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China Accuses NBA Exec of Lying, Says it ‘Never Raised Demands’ to Fire Manager Over Hong Kong Tweet

China never demanded the firing of NBA executive Daryl Morey, the foreign ministry has announced.

“The Chinese government has never raised these kinds of demands,” ministry spokesperson Gen Shuang told reporters in Beijing on Friday.

The foreign ministry’s statement follows NBA Commissioner Adam Silver’s claim Thursday night that the league was “being asked to fire [Morey] by the Chinese government, by the parties we dealt with, government and business.”

“We said there’s no chance that’s happening. There’s no chance we’ll even discipline him,” Silver said.

Morey sparked criticism from Chinese NBA fans in early October after tweeting, and then deleting, an image captioned “Fight for Freedom. Stand with Hong Kong.” Chinese authorities, companies and fans saw the tweet as a case of interference in the country’s internal affairs, with the Rockets and the NBA subsequently losing local sponsors, and Chinese broadcasters deciding not to air a two-game exhibition tour by a pair of NBA teams.

In his comments Thursday, Silver said he wasn’t quite certain where the league will “go from here,” adding that “the financial consequences have been and may continue to be fairly dramatic.” Silver expressed regret for “upsetting” its “hundreds of millions” of fans in China, but argued that Morey’s tweet was an expression of free speech, which he said was one of the NBA’s “American values.”

The NBA’s growing popularity in China is said to net the franchise as much as $4 billion in annual revenues, comprising up to half of its total revenues of $8 billion in 2018.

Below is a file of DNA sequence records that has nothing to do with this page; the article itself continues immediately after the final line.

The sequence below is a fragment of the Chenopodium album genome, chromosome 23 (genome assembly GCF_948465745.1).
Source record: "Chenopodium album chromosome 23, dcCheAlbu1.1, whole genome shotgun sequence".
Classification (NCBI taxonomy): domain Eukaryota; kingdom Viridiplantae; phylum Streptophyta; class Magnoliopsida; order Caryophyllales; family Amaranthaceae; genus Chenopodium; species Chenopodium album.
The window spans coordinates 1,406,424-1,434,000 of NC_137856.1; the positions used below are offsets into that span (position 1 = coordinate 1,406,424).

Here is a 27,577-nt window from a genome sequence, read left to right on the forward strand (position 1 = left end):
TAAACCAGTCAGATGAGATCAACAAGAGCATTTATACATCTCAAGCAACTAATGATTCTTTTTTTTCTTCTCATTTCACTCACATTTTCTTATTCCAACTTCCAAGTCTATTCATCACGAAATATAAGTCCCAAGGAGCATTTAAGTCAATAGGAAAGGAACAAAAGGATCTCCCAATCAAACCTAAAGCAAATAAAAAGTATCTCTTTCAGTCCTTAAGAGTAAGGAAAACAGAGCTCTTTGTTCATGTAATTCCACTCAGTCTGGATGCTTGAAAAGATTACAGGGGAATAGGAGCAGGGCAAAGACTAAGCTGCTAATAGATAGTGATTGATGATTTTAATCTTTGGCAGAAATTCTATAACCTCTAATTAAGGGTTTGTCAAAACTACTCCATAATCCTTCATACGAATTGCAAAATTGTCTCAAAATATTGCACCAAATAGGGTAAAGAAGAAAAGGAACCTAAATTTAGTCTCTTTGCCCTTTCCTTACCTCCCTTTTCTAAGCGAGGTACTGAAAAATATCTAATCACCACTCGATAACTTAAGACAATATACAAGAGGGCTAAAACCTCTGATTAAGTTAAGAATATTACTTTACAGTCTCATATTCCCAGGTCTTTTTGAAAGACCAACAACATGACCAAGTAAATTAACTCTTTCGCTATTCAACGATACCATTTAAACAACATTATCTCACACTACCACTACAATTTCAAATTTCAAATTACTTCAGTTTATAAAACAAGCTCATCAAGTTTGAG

Hong Kong has faced mass anti-government protests since early June, when the local government announced plans to adopt a bill allowing criminal suspects to be extradited to the mainland. The bill was eventually squashed, but protests have continued, with protesters now demanding amnesty for their actions during the protests, and protesting the introduction of another law which bans wearing face masks during protests and other public gatherings, which was partly prompted by China's decision to roll out AI facial recognition surveillance.

Western media coverage has presented the protests as a case of ‘pro-democracy protesters fighting China’s authoritarian government’. China has accused the West of ignoring the protesters’ anti-Chinese mainlander and anti-police violence, general vandalism and rioting, and has called for an end to interference in its internal affairs.

Hong Kong was formally transferred back to China in 1997 after 157 years of British rule, but is governed under the ‘One country, two systems’ constitutional principle formulated by Chinese leader Deng Xiaoping in the early 1980s. Under this system, Hong Kong has been allowed to retain its distinct economic, legal and administrative system.

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